Bayso has also a verbal derivation system. Derivational suffixes are attached to basic verb stems to modify the valence of the verb thus becoming causative, middle or passive. Some suffixes are verbalizers and are used to form verbs from adjectival stems. Some verbal stems have incorporated the derivational suffixes. In this case, no basic forms without derivational suffixes are attested.
Characteristics of Haro grammar
Below is a chart of the Haro consonantal phonemes. It is noteworthy that the occlusive consonants can be voiced, voiceless or glottalic and that all stops, except the glottal one, the alveolar fricative and the palatal affricate contrast voiceless, voiced and ejective and/or implosive phonemes.
The Haro vowel system consists of five phonemic short vowel /a, e, i, o, u/ and their long counterparts /aa, ee, ii, oo and uu/.
Haro major morphosyntactic features
The basic word order for neutral clauses is SOV. Modifiers follow the modified element.
A relevant characteristic of Haro nominal morphology is the presence of the so-called Terminal Vowels (TV, Hayward 1987:215) -a, -e, -i and -o. These vowels have lexically-determined noun classifying function, but the -o indicates feminine gender. The morphological status of the TV is unstable since they are sometimes replaced by other suffixes and sometimes they appear as part of the root. Gender on nouns is otherwise indicated by the definite suffix and the absolutive case. Number indicates either plural or paucal, while basic nouns are interpreted as number-unmarked or singular.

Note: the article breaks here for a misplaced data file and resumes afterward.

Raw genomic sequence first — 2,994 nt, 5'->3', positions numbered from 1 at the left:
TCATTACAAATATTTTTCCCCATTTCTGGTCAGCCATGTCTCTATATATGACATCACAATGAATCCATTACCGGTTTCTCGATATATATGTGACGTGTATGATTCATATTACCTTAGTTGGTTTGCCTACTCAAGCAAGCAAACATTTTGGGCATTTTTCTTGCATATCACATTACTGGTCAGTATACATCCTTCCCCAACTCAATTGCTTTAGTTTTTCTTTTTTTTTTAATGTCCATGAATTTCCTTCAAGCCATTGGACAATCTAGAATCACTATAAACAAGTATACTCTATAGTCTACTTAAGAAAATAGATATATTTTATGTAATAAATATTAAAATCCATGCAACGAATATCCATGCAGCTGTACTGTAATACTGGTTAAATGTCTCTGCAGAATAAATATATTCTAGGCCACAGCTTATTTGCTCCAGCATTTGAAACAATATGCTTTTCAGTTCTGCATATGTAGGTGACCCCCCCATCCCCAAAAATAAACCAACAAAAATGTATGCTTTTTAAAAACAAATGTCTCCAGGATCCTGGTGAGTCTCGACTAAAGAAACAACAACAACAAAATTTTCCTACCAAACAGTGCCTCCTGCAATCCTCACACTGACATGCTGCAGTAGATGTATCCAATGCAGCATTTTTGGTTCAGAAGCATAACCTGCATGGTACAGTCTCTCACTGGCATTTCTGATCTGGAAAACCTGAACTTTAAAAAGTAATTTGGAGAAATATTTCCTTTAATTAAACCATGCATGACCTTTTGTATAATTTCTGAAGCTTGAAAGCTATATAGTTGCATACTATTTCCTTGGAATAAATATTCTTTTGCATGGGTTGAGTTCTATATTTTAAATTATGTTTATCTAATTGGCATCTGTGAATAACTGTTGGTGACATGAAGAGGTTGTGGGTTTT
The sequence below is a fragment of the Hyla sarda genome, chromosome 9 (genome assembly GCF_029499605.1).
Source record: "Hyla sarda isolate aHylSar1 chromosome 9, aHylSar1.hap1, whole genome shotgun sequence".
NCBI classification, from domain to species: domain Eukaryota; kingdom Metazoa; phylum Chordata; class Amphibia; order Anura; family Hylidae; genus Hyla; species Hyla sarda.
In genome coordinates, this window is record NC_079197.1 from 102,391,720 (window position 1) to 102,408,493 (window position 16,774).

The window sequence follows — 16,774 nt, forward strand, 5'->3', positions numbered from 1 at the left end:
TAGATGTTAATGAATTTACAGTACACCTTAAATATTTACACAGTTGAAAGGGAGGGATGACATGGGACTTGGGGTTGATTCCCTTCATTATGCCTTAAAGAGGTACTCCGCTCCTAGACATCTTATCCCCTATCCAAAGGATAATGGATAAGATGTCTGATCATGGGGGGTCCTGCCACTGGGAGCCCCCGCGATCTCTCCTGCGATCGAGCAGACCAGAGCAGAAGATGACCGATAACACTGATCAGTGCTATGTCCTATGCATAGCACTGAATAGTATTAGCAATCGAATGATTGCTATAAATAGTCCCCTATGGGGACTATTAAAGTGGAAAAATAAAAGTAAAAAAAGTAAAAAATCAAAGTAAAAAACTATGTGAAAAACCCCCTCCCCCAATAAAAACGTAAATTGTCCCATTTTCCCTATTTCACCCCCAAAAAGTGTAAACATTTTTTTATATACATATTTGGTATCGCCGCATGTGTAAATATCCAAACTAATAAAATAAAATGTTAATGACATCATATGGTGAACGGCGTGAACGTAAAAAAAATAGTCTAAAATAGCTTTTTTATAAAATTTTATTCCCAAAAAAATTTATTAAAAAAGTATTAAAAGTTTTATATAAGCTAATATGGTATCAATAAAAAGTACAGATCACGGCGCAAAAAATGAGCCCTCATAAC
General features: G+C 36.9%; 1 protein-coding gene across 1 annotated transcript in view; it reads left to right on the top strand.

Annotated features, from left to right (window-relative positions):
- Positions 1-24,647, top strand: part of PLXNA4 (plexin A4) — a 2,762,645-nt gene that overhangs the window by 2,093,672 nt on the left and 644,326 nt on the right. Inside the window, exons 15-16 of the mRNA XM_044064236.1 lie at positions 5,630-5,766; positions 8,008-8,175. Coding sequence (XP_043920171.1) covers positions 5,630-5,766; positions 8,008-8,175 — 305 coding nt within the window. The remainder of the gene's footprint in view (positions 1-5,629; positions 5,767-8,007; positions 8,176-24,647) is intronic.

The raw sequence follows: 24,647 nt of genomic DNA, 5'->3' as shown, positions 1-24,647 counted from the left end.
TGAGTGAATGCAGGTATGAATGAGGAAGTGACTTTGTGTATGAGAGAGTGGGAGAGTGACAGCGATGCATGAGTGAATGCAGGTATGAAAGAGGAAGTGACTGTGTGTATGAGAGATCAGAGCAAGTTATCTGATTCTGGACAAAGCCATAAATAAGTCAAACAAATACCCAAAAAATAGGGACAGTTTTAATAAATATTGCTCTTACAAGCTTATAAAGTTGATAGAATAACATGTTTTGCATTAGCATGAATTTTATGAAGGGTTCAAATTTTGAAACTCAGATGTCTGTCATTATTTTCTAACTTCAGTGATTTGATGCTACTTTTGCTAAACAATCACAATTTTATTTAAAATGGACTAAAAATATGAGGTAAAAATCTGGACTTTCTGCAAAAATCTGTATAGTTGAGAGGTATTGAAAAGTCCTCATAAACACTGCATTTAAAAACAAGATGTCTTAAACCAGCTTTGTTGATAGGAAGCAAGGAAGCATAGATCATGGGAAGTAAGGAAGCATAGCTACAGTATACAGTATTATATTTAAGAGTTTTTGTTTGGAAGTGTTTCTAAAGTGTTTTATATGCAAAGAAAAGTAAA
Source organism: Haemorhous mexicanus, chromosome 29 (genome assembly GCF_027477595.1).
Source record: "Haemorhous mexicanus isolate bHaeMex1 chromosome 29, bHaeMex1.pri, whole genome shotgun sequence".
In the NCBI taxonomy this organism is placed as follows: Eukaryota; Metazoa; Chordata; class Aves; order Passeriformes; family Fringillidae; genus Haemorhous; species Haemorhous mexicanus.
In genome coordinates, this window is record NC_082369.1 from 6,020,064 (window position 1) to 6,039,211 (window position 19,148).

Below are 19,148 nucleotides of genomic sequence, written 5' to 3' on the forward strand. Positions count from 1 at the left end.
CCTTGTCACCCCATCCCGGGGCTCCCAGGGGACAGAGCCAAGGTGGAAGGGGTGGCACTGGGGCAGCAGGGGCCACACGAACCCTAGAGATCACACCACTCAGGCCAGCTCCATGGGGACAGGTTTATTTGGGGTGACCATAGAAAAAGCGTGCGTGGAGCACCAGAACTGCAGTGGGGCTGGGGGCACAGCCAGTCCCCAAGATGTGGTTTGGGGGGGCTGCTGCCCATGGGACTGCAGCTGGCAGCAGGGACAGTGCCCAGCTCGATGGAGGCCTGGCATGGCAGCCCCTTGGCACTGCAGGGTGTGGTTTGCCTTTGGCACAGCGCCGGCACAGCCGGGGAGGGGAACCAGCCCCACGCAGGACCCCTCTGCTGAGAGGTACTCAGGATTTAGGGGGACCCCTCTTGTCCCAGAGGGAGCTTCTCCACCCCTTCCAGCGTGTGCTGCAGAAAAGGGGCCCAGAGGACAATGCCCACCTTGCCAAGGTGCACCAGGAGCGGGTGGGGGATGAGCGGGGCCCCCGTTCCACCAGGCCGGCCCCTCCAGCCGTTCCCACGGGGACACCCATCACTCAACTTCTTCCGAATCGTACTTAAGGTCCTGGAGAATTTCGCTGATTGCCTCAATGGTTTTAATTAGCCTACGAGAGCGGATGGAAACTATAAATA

The case system of Haro is very interesting and is also found in other Cushitic and Omotic languages. The language has a so-called “marked nominative” case system in which the nominative marks the subject of both transitive and intransitive verbs. The nominative case is opposed to the absolutive, which does NOT mark the subject of an intransitive verb (as commonly happen in the description of ergative systems), but is a core case with a wide range of syntactic functions, it is used as direct object (one would expect an accusative case) as a predicate form and in citation form.
Together with the genitive, nominative and absolutive are core cases. Peripheral cases are dative, instrumental, comitative, locative, ablative, directive and vocative.
As for the verbal system, Haro makes extensive use of a-temporal and uninflected action nominalized forms. The verbal paradigms are divided according to modality. A declarative clause marker attached to the verb stem to indicate present and follows other elements attached to the stem for the expression of past, progressive, imperfective and perfective. Future does not show the declarative clause marker as it is semantically embedded to the expression of epistemic modality: certainty, possibility and conditionality. Negative verbs have an uninflected form and are followed by a negative declarative suffix. Other non-declarative forms that do not show the declarative marker are imperative, prohibitive and exhortative.